Code Pink demonstrators protest against the use of drones outside the White House. (Reuters)

The world learned in December that a U.S. drone strike in Yemen killed numerous wedding-goers as they made their way to a young couple’s celebration.

Obama Administration officials are now investigating the strike, Michael Isikoff reports. His article goes on to cite new details gathered by a Yemeni journalist, who complained that the Obama Administration “turned a wedding into a funeral,” and human-rights activist Baraa Shiban, who spoke to locals two days after the attack.

The locals told him that 60 people in cars and trucks were traveling from the groom’s home to a neighboring village where the bride lived. A 70-year-old man is quoted describing the death of his son, who is survived by a heartbreaking seven children. “We heard a loud explosion coming from down in the valley,” the man said, adding that when he arrived on the scene, “there were bodies scattered all over the place,” and the women of the village were gathered together crying and screaming.


Another local’s words remind us that the dead and the people who lost family members aren’t the only victims, and that the horror wrought by this drone strike goes on: “We live in fear day and night,” he said. “Our children and women cannot sleep.” His words echo the findings of a report on drones by the law clinics at NYU and Stanford, which discovered communities living in terror of U.S. strikes.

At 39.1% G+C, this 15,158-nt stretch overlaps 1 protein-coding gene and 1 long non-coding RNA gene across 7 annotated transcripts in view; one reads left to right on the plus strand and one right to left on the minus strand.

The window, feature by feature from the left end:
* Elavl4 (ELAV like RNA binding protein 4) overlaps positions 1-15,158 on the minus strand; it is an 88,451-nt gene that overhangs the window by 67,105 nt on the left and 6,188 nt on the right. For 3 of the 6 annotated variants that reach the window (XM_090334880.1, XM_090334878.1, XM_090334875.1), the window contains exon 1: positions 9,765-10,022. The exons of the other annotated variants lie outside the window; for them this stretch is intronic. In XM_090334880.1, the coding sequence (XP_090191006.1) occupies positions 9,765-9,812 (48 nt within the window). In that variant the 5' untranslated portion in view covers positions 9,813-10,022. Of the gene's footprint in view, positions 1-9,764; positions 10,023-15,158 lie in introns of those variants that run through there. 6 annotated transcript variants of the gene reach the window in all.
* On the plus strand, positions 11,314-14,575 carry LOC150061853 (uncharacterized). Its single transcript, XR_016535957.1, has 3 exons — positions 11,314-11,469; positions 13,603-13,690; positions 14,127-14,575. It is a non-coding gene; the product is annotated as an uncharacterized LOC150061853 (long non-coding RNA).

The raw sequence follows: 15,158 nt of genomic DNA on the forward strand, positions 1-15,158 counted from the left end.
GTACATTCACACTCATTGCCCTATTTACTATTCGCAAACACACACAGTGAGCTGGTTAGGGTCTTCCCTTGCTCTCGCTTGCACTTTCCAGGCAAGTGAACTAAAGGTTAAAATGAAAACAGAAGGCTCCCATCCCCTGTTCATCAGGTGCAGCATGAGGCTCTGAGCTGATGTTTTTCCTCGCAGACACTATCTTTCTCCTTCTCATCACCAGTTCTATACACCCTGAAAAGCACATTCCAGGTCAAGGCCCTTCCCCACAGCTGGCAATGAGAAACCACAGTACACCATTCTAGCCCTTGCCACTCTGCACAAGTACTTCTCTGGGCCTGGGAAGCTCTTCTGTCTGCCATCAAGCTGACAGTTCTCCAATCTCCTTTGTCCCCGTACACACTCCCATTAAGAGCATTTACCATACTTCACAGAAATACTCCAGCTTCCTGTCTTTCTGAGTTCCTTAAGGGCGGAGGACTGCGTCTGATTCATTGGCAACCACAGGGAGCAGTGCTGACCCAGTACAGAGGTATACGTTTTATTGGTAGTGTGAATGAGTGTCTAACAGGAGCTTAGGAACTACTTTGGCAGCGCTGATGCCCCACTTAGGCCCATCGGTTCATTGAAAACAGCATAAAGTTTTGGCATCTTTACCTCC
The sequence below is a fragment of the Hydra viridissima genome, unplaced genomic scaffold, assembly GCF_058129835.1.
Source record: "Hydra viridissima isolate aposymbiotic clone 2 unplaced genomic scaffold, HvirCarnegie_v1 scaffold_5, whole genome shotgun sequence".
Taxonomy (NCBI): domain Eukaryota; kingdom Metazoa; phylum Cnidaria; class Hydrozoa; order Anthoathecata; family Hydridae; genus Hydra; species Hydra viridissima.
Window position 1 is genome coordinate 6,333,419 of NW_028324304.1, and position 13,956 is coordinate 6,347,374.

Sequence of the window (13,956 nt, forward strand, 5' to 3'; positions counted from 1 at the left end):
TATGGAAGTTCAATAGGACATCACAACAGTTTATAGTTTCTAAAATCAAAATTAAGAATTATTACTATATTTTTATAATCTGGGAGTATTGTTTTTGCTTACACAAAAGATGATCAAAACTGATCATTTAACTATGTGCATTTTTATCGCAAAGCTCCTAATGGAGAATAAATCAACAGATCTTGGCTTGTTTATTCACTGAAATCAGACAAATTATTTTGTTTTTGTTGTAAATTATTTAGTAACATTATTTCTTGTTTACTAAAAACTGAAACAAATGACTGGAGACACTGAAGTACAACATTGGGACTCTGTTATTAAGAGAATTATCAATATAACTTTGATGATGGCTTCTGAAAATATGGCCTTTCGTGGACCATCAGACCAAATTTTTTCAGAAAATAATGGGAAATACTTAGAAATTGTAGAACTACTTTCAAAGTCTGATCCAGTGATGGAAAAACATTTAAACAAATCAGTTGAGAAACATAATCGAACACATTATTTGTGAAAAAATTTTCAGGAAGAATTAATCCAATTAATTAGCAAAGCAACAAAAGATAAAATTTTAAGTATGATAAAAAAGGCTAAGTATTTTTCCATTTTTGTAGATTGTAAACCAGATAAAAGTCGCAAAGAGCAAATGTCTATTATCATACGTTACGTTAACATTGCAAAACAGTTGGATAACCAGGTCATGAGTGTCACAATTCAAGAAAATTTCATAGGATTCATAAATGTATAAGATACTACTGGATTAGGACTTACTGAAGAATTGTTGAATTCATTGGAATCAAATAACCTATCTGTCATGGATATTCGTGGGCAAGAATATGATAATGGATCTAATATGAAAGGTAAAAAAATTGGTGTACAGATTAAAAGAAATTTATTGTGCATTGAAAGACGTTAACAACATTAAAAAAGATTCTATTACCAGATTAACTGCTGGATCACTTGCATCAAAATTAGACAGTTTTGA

Standing by a row of corpses burned in this latest attack, some villagers held up a sign that said, “America Spills the Blood.” It’s hard to argue with them. This drone strike comes months after President Obama announced a change in U.S. drone policy, promising that before a drone strike was executed “there must be near-certainty that no civilians will be killed or injured—the highest standard we can set.”

Plainly, the promise was bogus, not just because of these wedding guests who wound up dead, but because it is impossible to fire a drone on a convoy of five dozen people or so with “near certainty” that no innocents will be killed. A White House national-security staff spokesperson nevertheless told Isikoff this week that “before we take any counterterrorism strike outside areas of active hostilities, there must be near-certainty that no civilians will be killed or injured—the highest standard we can set.” What these people say has little connection with reality. But the deference the press accords the presidency prevents this sort of official nonsense from being called out as obvious, self-serving dishonesty.

A mistake of this magnitude cries out for an independent investigation by people who won’t have any blood on their hands regardless of the outcome. But that sort of oversight won’t happen because Congress is too deferential to the executive branch on drone policy, and the Obama Administration is ever determined to keep conducting drone strikes under a cloak of substantial secrecy, directly contradicting the unprecedented transparency its head once promised voters. That promise was appealing in part because, without it, what happens are things like a horrific wedding massacre in which no one is held accountable.


See more at http://www.theatlantic.com

CLARK KENT @ http://americasff.wpengine.com 


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